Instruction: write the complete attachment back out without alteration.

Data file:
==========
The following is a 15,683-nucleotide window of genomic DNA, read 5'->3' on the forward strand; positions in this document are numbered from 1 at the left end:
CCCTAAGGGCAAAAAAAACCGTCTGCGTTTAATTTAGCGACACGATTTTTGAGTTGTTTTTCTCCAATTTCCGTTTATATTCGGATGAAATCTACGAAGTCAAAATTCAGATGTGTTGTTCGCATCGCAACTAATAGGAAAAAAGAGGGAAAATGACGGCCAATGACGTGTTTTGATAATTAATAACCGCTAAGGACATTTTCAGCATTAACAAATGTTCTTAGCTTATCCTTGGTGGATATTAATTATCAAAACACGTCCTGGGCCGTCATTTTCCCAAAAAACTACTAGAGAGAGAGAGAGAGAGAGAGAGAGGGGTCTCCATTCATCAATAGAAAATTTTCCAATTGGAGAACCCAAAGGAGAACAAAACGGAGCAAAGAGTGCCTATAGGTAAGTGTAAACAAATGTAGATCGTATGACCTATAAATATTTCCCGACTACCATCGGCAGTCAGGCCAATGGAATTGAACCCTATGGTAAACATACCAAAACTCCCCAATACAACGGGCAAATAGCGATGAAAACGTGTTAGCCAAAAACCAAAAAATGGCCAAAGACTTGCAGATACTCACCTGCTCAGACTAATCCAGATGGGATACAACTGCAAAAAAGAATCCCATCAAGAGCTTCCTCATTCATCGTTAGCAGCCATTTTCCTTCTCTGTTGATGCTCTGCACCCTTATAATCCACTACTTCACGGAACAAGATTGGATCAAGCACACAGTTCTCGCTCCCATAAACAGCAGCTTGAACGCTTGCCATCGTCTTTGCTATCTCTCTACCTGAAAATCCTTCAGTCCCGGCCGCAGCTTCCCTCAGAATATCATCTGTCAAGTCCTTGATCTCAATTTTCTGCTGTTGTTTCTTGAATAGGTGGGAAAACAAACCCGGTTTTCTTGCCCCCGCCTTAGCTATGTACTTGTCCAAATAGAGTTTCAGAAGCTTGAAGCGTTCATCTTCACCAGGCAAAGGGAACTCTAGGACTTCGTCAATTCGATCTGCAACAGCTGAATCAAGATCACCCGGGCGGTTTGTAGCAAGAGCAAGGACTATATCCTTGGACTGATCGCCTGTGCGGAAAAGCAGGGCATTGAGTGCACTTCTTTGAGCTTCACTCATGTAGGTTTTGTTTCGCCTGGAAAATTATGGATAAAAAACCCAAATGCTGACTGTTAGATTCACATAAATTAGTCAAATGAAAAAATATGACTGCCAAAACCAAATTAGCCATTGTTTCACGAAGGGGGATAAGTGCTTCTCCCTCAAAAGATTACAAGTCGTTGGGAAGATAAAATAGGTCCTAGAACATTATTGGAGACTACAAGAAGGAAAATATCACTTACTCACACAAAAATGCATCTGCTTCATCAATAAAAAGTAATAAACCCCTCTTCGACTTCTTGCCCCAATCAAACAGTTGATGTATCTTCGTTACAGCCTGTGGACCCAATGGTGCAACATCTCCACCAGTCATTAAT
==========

The following is a 15,683-nucleotide window of genomic DNA, read 5'->3' on the forward strand; positions in this document are numbered from 1 at the left end:
CCCTAAGGGCAAAAAAAACCGTCTGCGTTTAATTTAGCGACACGATTTTTGAGTTGTTTTTCTCCAATTTCCGTTTATATTCGGATGAAATCTACGAAGTCAAAATTCAGATGTGTTGTTCGCATCGCAACTAATAGGAAAAAAGAGGGAAAATGACGGCCAATGACGTGTTTTGATAATTAATAACCGCTAAGGACATTTTCAGCATTAACAAATGTTCTTAGCTTATCCTTGGTGGATATTAATTATCAAAACACGTCCTGGGCCGTCATTTTCCCAAAAAACTACTAGAGAGAGAGAGAGAGAGAGAGAGAGGGGTCTCCATTCATCAATAGAAAATTTTCCAATTGGAGAACCCAAAGGAGAACAAAACGGAGCAAAGAGTGCCTATAGGTAAGTGTAAACAAATGTAGATCGTATGACCTATAAATATTTCCCGACTACCATCGGCAGTCAGGCCAATGGAATTGAACCCTATGGTAAACATACCAAAACTCCCCAATACAACGGGCAAATAGCGATGAAAACGTGTTAGCCAAAAACCAAAAAATGGCCAAAGACTTGCAGATACTCACCTGCTCAGACTAATCCAGATGGGATACAACTGCAAAAAAGAATCCCATCAAGAGCTTCCTCATTCATCGTTAGCAGCCATTTTCCTTCTCTGTTGATGCTCTGCACCCTTATAATCCACTACTTCACGGAACAAGATTGGATCAAGCACACAGTTCTCGCTCCCATAAACAGCAGCTTGAACGCTTGCCATCGTCTTTGCTATCTCTCTACCTGAAAATCCTTCAGTCCCGGCCGCAGCTTCCCTCAGAATATCATCTGTCAAGTCCTTGATCTCAATTTTCTGCTGTTGTTTCTTGAATAGGTGGGAAAACAAACCCGGTTTTCTTGCCCCCGCCTTAGCTATGTACTTGTCCAAATAGAGTTTCAGAAGCTTGAAGCGTTCATCTTCACCAGGCAAAGGGAACTCTAGGACTTCGTCAATTCGATCTGCAACAGCTGAATCAAGATCACCCGGGCGGTTTGTAGCAAGAGCAAGGACTATATCCTTGGACTGATCGCCTGTGCGGAAAAGCAGGGCATTGAGTGCACTTCTTTGAGCTTCACTCATGTAGGTTTTGTTTCGCCTGGAAAATTATGGATAAAAAACCCAAATGCTGACTGTTAGATTCACATAAATTAGTCAAATGAAAAAATATGACTGCCAAAACCAAATTAGCCATTGTTTCACGAAGGGGGATAAGTGCTTCTCCCTCAAAAGATTACAAGTCGTTGGGAAGATAAAATAGGTCCTAGAACATTATTGGAGACTACAAGAAGGAAAATATCACTTACTCACACAAAAATGCATCTGCTTCATCAATAAAAAGTAATAAACCCCTCTTCGACTTCTTGCCCCAATCAAACAGTTGATGTATCTTCGTTACAGCCTGTGGACCCAATGGTGCAACATCTCCACCAGTCATTAAT